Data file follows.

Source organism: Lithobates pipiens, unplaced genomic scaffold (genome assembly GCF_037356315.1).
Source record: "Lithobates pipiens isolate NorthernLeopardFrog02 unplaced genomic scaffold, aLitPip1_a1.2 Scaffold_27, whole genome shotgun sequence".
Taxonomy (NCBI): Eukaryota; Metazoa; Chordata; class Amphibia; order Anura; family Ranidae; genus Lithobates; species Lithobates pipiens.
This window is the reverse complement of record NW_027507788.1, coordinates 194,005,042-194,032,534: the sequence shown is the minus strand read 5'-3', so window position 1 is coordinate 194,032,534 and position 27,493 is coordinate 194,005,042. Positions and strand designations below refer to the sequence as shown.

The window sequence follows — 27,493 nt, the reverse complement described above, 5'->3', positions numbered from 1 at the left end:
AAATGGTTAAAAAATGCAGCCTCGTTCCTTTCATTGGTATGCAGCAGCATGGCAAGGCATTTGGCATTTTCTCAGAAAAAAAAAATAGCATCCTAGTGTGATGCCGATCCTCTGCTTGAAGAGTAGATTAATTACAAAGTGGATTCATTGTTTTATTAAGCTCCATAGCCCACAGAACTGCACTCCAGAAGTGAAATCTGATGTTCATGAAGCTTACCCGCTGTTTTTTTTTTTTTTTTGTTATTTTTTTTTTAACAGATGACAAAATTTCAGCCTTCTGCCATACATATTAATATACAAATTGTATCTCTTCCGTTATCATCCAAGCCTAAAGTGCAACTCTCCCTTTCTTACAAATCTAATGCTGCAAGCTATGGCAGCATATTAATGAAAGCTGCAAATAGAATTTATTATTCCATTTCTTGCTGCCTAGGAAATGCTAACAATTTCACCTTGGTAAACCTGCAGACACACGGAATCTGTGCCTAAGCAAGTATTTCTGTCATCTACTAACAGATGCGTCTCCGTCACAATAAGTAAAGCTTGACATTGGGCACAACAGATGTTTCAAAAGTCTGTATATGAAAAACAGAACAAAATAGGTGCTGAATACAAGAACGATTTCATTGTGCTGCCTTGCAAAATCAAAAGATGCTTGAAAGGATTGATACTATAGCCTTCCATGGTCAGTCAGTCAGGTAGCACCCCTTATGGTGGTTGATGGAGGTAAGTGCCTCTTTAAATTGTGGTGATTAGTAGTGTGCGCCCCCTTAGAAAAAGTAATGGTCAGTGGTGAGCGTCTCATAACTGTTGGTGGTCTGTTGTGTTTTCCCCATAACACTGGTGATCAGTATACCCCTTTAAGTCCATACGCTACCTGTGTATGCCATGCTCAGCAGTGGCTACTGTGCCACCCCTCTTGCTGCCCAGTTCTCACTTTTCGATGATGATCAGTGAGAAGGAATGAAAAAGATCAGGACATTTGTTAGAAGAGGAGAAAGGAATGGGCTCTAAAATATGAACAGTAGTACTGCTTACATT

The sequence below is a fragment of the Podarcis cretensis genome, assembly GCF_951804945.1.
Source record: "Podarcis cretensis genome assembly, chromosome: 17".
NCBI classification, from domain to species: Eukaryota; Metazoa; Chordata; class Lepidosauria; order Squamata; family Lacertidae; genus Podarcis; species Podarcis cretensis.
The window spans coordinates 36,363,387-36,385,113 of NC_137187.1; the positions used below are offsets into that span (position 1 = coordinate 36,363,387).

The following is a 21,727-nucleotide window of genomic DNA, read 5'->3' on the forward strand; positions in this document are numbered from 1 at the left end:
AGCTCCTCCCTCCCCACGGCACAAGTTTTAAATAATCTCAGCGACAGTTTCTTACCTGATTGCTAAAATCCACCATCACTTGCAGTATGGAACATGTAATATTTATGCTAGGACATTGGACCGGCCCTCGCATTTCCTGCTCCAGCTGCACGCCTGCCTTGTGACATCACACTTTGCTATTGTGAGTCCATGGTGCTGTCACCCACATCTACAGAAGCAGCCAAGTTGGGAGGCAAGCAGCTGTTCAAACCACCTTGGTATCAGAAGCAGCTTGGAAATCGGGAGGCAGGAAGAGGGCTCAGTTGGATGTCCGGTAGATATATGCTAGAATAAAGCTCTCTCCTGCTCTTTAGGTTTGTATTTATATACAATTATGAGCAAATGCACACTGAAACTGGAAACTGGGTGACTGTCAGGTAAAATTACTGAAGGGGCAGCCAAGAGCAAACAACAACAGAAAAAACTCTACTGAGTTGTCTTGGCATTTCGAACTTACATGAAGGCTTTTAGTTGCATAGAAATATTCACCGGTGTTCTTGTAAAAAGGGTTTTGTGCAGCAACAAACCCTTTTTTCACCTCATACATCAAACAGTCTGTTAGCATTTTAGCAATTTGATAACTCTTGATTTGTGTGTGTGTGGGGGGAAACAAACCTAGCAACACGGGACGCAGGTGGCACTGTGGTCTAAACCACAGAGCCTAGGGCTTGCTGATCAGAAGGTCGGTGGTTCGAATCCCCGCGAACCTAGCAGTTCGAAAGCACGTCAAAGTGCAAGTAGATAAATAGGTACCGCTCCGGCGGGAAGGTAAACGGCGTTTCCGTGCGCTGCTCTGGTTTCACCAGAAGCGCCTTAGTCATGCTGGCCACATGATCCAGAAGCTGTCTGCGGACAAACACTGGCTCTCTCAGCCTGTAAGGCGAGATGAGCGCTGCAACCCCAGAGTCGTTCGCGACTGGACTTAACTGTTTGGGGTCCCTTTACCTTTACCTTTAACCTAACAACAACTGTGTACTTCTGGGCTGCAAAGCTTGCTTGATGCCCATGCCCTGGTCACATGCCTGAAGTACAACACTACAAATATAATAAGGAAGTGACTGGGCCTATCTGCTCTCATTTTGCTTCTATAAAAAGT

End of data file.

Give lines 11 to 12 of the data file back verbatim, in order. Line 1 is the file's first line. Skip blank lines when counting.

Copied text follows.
The following is a 21,727-nucleotide window of genomic DNA, read 5'->3' on the forward strand; positions in this document are numbered from 1 at the left end:
AGCTCCTCCCTCCCCACGGCACAAGTTTTAAATAATCTCAGCGACAGTTTCTTACCTGATTGCTAAAATCCACCATCACTTGCAGTATGGAACATGTAATATTTATGCTAGGACATTGGACCGGCCCTCGCATTTCCTGCTCCAGCTGCACGCCTGCCTTGTGACATCACACTTTGCTATTGTGAGTCCATGGTGCTGTCACCCACATCTACAGAAGCAGCCAAGTTGGGAGGCAAGCAGCTGTTCAAACCACCTTGGTATCAGAAGCAGCTTGGAAATCGGGAGGCAGGAAGAGGGCTCAGTTGGATGTCCGGTAGATATATGCTAGAATAAAGCTCTCTCCTGCTCTTTAGGTTTGTATTTATATACAATTATGAGCAAATGCACACTGAAACTGGAAACTGGGTGACTGTCAGGTAAAATTACTGAAGGGGCAGCCAAGAGCAAACAACAACAGAAAAAACTCTACTGAGTTGTCTTGGCATTTCGAACTTACATGAAGGCTTTTAGTTGCATAGAAATATTCACCGGTGTTCTTGTAAAAAGGGTTTTGTGCAGCAACAAACCCTTTTTTCACCTCATACATCAAACAGTCTGTTAGCATTTTAGCAATTTGATAACTCTTGATTTGTGTGTGTGTGGGGGGAAACAAACCTAGCAACACGGGACGCAGGTGGCACTGTGGTCTAAACCACAGAGCCTAGGGCTTGCTGATCAGAAGGTCGGTGGTTCGAATCCCCGCGAACCTAGCAGTTCGAAAGCACGTCAAAGTGCAAGTAGATAAATAGGTACCGCTCCGGCGGGAAGGTAAACGGCGTTTCCGTGCGCTGCTCTGGTTTCACCAGAAGCGCCTTAGTCATGCTGGCCACATGATCCAGAAGCTGTCTGCGGACAAACACTGGCTCTCTCAGCCTGTAAGGCGAGATGAGCGCTGCAACCCCAGAGTCGTTCGCGACTGGACTTAACTGTTTGGGGTCCCTTTACCTTTACCTTTAACCTAACAACAACTGTGTACTTCTGGGCTGCAAAGCTTGCTTGATGCCCATGCCCTGGTCACATGCCTGAAGTACAACACTACAAATATAATAAGGAAGTGACTGGGCCTATCTGCTCTCATTTTGCTTCTATAAAAAGT